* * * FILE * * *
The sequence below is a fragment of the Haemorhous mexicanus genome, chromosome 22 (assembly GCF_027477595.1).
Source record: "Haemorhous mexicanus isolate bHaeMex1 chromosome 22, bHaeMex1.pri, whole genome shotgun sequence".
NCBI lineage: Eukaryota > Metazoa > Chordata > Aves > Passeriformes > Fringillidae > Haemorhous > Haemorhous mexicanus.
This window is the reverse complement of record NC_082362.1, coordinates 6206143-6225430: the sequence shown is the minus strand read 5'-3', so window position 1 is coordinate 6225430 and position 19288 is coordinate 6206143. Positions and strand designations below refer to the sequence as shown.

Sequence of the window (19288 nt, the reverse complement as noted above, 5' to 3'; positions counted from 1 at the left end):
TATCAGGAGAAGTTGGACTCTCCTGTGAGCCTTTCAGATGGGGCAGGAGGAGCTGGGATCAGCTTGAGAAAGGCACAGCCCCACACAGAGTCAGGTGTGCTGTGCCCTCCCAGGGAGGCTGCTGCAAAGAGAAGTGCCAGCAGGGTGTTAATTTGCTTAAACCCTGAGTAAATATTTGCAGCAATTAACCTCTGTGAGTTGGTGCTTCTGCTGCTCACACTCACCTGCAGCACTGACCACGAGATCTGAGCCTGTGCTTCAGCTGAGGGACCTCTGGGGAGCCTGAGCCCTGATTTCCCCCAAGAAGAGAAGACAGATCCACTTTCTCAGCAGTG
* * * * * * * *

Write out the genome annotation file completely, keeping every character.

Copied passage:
The sequence below is a fragment of the Haemorhous mexicanus genome, chromosome 22 (assembly GCF_027477595.1).
Source record: "Haemorhous mexicanus isolate bHaeMex1 chromosome 22, bHaeMex1.pri, whole genome shotgun sequence".
NCBI lineage: Eukaryota > Metazoa > Chordata > Aves > Passeriformes > Fringillidae > Haemorhous > Haemorhous mexicanus.
This window is the reverse complement of record NC_082362.1, coordinates 6206143-6225430: the sequence shown is the minus strand read 5'-3', so window position 1 is coordinate 6225430 and position 19288 is coordinate 6206143. Positions and strand designations below refer to the sequence as shown.

Sequence of the window (19288 nt, the reverse complement as noted above, 5' to 3'; positions counted from 1 at the left end):
TATCAGGAGAAGTTGGACTCTCCTGTGAGCCTTTCAGATGGGGCAGGAGGAGCTGGGATCAGCTTGAGAAAGGCACAGCCCCACACAGAGTCAGGTGTGCTGTGCCCTCCCAGGGAGGCTGCTGCAAAGAGAAGTGCCAGCAGGGTGTTAATTTGCTTAAACCCTGAGTAAATATTTGCAGCAATTAACCTCTGTGAGTTGGTGCTTCTGCTGCTCACACTCACCTGCAGCACTGACCACGAGATCTGAGCCTGTGCTTCAGCTGAGGGACCTCTGGGGAGCCTGAGCCCTGATTTCCCCCAAGAAGAGAAGACAGATCCACTTTCTCAGCAGTG